Jacob Gilyard

Northwest Notes: Forrest, Jazz Offseason, A-Rod, Wolves

Sarah Todd of The Deseret News wonders what’s next for Jazz guard Trent Forrest. The 23-year-old spent the past two seasons on a two-way deal with Utah after going undrafted out of Florida State, but his contract was converted to a standard deal on the last day of the regular season.

Although that technically made him eligible for the playoffs, Forrest was dealing with a left midfoot sprain, so the conversion was mostly ceremonial. The front office deferred to coach Quin Snyder‘s preference for the 15th roster spot, and Forrest was rewarded after earning the trust of Snyder, sources tell Todd.

As of last week, Forrest was still experiencing pain while rehabbing the injury and had yet to resume on-court work, but it’s not a long-term concern, Todd writes. Forrest will be a restricted free agent this summer if the team tenders him a qualifying offer worth just over $2MM.

Although he’s considered a strong defender, he knows he needs to work on his shot to have lasting success in the NBA.

This summer is going to be a lot of the same thing,” Forrest said. “I don’t need much pick-and-roll or things like that. A lot of (my work) is just gonna be a lot of left hand finishing and working on my shot.”

Here’s more from the Northwest:

  • In a mailbag column about how the Jazz should approach their offseason, Tony Jones of The Athletic says he believes Utah should keep both Donovan Mitchell and Rudy Gobert and surround them with “bigger, longer, more athletic” players who are significantly better defensively. Juancho Hernangomez and Danuel House — two players who were on the verge of being out of the league — both made a big impact on the club due to their length, athleticism and competitive defense, and Jones thinks the Jazz need several more players in that mold. If he were part of the front office, he says he’d try to trade for a second-round pick in the draft and use the taxpayer mid-level exception (projected to be $6.4MM) to acquire players who meet that criteria. Utah does not own a pick at the moment.
  • After recent rumors that Timberwolves minority owner Alex Rodriguez might be interested in purchasing the Miami Marlins, his PR representative denied the claim. “Alex Rodriguez is 100 percent focused on owning the Minnesota Timberwolves and Minnesota Lynx. Any report of him having interest in also buying the Miami Marlins or any other MLB team is entirely false,” said Ron Berkowitz of Berk Communications (via Twitter). A-Rod and co-owner Marc Lore are set to become majority shareholders of the Wolves in 2023/24.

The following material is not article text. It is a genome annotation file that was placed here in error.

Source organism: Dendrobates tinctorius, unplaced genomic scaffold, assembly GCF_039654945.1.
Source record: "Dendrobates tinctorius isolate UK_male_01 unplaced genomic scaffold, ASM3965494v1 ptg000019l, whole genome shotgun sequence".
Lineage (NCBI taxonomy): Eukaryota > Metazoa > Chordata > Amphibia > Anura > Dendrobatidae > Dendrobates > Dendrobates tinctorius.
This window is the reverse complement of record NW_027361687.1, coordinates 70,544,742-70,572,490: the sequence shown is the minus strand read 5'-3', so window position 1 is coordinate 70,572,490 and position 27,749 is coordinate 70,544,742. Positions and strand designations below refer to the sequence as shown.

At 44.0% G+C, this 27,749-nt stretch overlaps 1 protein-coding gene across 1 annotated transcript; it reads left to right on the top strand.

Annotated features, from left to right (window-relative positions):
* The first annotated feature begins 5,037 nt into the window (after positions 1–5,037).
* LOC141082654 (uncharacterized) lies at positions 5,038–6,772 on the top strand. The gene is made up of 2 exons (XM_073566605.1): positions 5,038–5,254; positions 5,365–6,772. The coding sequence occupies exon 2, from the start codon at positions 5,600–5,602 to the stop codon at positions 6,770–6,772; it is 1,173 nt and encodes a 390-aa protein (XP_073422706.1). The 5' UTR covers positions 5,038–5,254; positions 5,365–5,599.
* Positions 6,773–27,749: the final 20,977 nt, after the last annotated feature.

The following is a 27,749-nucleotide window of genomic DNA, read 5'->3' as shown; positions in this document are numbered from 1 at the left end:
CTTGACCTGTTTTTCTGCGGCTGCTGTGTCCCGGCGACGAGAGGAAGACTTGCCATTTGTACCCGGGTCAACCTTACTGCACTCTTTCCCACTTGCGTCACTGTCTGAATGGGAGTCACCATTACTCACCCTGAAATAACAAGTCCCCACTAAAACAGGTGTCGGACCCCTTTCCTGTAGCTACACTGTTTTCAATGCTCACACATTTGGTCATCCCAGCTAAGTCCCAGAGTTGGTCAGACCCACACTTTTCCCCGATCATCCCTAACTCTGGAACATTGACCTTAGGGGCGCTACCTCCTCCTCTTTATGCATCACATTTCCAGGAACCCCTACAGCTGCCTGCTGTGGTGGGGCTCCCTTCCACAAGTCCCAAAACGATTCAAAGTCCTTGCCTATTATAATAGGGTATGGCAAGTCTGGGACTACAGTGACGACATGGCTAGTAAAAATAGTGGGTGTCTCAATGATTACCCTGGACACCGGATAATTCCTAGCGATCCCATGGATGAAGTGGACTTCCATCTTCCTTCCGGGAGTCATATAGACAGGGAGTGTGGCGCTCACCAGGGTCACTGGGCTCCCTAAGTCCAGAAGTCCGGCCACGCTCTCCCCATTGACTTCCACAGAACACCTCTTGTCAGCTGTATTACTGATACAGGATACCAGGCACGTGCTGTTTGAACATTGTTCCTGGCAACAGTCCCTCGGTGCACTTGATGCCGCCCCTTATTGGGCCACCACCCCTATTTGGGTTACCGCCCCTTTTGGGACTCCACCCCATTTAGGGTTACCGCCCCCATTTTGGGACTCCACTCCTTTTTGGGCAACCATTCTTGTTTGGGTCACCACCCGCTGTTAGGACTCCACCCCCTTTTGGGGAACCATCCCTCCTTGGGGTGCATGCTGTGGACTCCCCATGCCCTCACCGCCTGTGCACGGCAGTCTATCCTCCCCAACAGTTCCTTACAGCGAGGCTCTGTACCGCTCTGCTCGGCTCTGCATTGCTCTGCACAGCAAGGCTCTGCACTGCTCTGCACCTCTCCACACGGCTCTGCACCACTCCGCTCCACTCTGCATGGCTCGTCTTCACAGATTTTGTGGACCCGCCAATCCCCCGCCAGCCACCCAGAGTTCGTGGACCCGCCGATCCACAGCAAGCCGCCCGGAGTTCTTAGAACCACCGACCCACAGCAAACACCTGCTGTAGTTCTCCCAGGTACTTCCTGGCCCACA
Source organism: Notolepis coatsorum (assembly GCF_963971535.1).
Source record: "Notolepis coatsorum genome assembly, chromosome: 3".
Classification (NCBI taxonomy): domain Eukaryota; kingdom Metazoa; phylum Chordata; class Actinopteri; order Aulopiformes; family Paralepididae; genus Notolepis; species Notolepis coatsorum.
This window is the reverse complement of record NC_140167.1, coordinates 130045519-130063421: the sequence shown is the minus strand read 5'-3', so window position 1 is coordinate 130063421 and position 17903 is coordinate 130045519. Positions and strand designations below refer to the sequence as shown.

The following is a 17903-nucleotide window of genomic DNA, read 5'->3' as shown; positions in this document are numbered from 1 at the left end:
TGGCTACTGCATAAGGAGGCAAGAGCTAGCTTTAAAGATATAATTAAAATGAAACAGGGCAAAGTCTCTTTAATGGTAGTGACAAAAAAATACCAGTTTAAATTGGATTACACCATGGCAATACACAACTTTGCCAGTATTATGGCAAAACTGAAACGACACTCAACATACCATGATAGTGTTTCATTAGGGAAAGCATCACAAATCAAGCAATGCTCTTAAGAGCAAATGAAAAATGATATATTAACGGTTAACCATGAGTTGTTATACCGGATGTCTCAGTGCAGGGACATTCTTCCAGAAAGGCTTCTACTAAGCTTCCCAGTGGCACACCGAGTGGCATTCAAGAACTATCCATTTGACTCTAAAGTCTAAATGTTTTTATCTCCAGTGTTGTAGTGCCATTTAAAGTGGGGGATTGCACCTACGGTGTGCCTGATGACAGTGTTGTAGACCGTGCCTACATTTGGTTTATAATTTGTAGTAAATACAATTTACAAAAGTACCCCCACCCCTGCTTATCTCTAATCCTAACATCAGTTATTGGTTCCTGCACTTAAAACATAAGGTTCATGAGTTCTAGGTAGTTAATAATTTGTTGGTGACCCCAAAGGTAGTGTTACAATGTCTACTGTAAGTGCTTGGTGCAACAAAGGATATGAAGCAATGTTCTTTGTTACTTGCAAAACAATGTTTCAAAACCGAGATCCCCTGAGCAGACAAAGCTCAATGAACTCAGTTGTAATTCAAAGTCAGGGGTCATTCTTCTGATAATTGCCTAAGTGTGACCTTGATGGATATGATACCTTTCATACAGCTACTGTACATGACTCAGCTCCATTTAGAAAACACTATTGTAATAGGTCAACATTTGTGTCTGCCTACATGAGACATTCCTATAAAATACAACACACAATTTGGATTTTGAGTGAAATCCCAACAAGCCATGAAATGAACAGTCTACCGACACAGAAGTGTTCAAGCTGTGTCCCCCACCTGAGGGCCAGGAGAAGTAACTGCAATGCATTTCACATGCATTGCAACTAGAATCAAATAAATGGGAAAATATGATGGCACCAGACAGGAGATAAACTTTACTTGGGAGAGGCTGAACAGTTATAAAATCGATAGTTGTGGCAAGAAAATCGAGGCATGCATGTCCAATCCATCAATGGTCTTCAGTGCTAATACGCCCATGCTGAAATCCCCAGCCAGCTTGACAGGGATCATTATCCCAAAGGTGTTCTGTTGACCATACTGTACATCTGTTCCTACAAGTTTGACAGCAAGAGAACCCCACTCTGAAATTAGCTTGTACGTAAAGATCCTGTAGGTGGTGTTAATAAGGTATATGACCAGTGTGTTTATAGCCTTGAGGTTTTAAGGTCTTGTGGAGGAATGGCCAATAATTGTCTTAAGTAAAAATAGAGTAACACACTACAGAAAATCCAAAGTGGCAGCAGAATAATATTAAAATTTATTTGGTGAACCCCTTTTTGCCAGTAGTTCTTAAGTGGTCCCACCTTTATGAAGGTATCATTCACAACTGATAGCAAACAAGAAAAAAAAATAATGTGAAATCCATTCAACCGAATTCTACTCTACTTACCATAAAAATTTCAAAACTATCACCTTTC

• Darren Wolfson of 5 Eyewitness News reports that the Timberwolves worked out several draft prospects on Thursday and Friday, including UCLA’s Johnny Juzang, Maryland’s Fatts Russell, Alabama’s Keon Ellis, North Carolina’s Kerwin Walton, and Richmond’s Jacob Gilyard (all Twitter links here).

Gilyard, Ado, Russell Withdrawing From NBA Draft

Three early entrants have decided to pull their names out of the 2020 NBA draft poll and will return to school for one more year, according to reports from Jeff Goodman of Stadium and Jon Rothstein of CBS Sports.

Richmond guard Jacob Gilyard told Goodman (Twitter link) that he’ll withdraw from the draft, while Rothstein (Twitter links) hears that Mississippi State center Abdul Ado and Rhode Island guard Fatts Russell will do the same. All three players are coming off their junior years, so they’re now on track to become automatically draft-eligible in 2021.

Gilyard averaged 12.7 PPG, 5.7 APG, and an impressive 3.2 SPG for the Spiders in 31 games in 2019/20. Ado, who also appeared in 31 games, had a more modest stat line for the Bulldogs, recording 5.7 PPG, 6.7 RPG, and 1.9 BPG. Russell, meanwhile, led the Rams with 18.8 PPG while chipping in 4.6 APG, 3.4 RPG, and 2.9 SPG in 30 contests.

None of the three prospects held spots on ESPN’s top-100 list for the 2020 draft, so it doesn’t come as a major surprise that they’re holding off on going pro.

Our complete tracker of this year’s early entrants can be found right here.

Draft Decisions: S. Lewis, Armstrong, Camper, Santos-Silva, More

Florida freshman shooting guard Scottie Lewis had been considered a strong candidate to be drafted this spring, ranking 38th overall on ESPN’s big board. However, Lewis has opted not to declare for the draft, as he confirms to Jeff Goodman of Stadium.

“I was so stuck on going to the NBA when I got home, but then I thought long and hard about it and with all the uncertainty about the draft process, and if there will even be a combine and team workouts, I felt like it was the right move to go back to school,” Lewis told Stadium.

As Goodman details, Lewis got feedback from the NBA’s advisory committee, and while he was confident he’d be selected if he entered, he received a wide range of opinions on when exactly he might come off the board. With few opportunities during this year’s pre-draft process to boost his stock, Lewis has opted to play at least one more college season in the hopes of showing individual improvement and enjoying more team success.

“There’s so much more I think I can show, that we can show as a team,” Lewis said. “I want to leave a legacy at Florida. … I’m an optimistic person and no matter where I get drafted, I’m going to work my butt off. But with all this uncertainty, it was best for me to play it safe and put myself in a better position a year from now.”

Although Lewis isn’t entering his name in the 2020 NBA draft pool, several NCAA underclassmen are doing so. In addition to Kentucky guards Tyrese Maxey and Ashton Hagans, whose decisions we covered earlier today, here are some of the recent prospects who will at least test the draft waters: